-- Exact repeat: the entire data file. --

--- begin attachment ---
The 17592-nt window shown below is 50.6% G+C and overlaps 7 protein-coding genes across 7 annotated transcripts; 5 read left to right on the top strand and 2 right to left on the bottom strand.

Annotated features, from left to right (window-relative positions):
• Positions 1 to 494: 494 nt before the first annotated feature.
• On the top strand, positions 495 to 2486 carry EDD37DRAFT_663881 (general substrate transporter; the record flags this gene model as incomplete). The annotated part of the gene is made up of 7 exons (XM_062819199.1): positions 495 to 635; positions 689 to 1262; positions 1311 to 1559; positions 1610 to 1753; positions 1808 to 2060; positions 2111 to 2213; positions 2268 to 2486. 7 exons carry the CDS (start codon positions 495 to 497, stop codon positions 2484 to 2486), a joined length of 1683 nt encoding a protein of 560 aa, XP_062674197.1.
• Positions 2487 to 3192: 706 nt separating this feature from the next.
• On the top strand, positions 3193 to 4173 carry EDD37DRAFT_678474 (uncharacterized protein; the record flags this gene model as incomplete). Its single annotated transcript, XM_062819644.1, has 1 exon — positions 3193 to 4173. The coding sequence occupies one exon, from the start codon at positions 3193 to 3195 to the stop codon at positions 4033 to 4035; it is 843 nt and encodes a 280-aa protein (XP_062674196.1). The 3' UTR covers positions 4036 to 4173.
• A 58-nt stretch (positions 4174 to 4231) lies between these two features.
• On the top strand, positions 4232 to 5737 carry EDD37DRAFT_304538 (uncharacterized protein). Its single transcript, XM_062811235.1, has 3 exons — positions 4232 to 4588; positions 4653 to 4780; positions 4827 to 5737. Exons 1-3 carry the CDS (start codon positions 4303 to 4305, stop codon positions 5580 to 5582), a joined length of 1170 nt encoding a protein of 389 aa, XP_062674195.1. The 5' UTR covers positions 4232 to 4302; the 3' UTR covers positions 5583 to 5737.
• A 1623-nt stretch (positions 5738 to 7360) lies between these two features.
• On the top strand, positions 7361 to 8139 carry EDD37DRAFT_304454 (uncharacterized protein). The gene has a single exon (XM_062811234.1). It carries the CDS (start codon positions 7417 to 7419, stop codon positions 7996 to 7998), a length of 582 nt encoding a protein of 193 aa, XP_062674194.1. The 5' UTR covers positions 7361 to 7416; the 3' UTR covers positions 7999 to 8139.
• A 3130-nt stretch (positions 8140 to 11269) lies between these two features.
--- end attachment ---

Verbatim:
The 17592-nt window shown below is 50.6% G+C and overlaps 7 protein-coding genes across 7 annotated transcripts; 5 read left to right on the top strand and 2 right to left on the bottom strand.

Annotated features, from left to right (window-relative positions):
• Positions 1 to 494: 494 nt before the first annotated feature.
• On the top strand, positions 495 to 2486 carry EDD37DRAFT_663881 (general substrate transporter; the record flags this gene model as incomplete). The annotated part of the gene is made up of 7 exons (XM_062819199.1): positions 495 to 635; positions 689 to 1262; positions 1311 to 1559; positions 1610 to 1753; positions 1808 to 2060; positions 2111 to 2213; positions 2268 to 2486. 7 exons carry the CDS (start codon positions 495 to 497, stop codon positions 2484 to 2486), a joined length of 1683 nt encoding a protein of 560 aa, XP_062674197.1.
• Positions 2487 to 3192: 706 nt separating this feature from the next.
• On the top strand, positions 3193 to 4173 carry EDD37DRAFT_678474 (uncharacterized protein; the record flags this gene model as incomplete). Its single annotated transcript, XM_062819644.1, has 1 exon — positions 3193 to 4173. The coding sequence occupies one exon, from the start codon at positions 3193 to 3195 to the stop codon at positions 4033 to 4035; it is 843 nt and encodes a 280-aa protein (XP_062674196.1). The 3' UTR covers positions 4036 to 4173.
• A 58-nt stretch (positions 4174 to 4231) lies between these two features.
• On the top strand, positions 4232 to 5737 carry EDD37DRAFT_304538 (uncharacterized protein). Its single transcript, XM_062811235.1, has 3 exons — positions 4232 to 4588; positions 4653 to 4780; positions 4827 to 5737. Exons 1-3 carry the CDS (start codon positions 4303 to 4305, stop codon positions 5580 to 5582), a joined length of 1170 nt encoding a protein of 389 aa, XP_062674195.1. The 5' UTR covers positions 4232 to 4302; the 3' UTR covers positions 5583 to 5737.
• A 1623-nt stretch (positions 5738 to 7360) lies between these two features.
• On the top strand, positions 7361 to 8139 carry EDD37DRAFT_304454 (uncharacterized protein). The gene has a single exon (XM_062811234.1). It carries the CDS (start codon positions 7417 to 7419, stop codon positions 7996 to 7998), a length of 582 nt encoding a protein of 193 aa, XP_062674194.1. The 5' UTR covers positions 7361 to 7416; the 3' UTR covers positions 7999 to 8139.
• A 3130-nt stretch (positions 8140 to 11269) lies between these two features.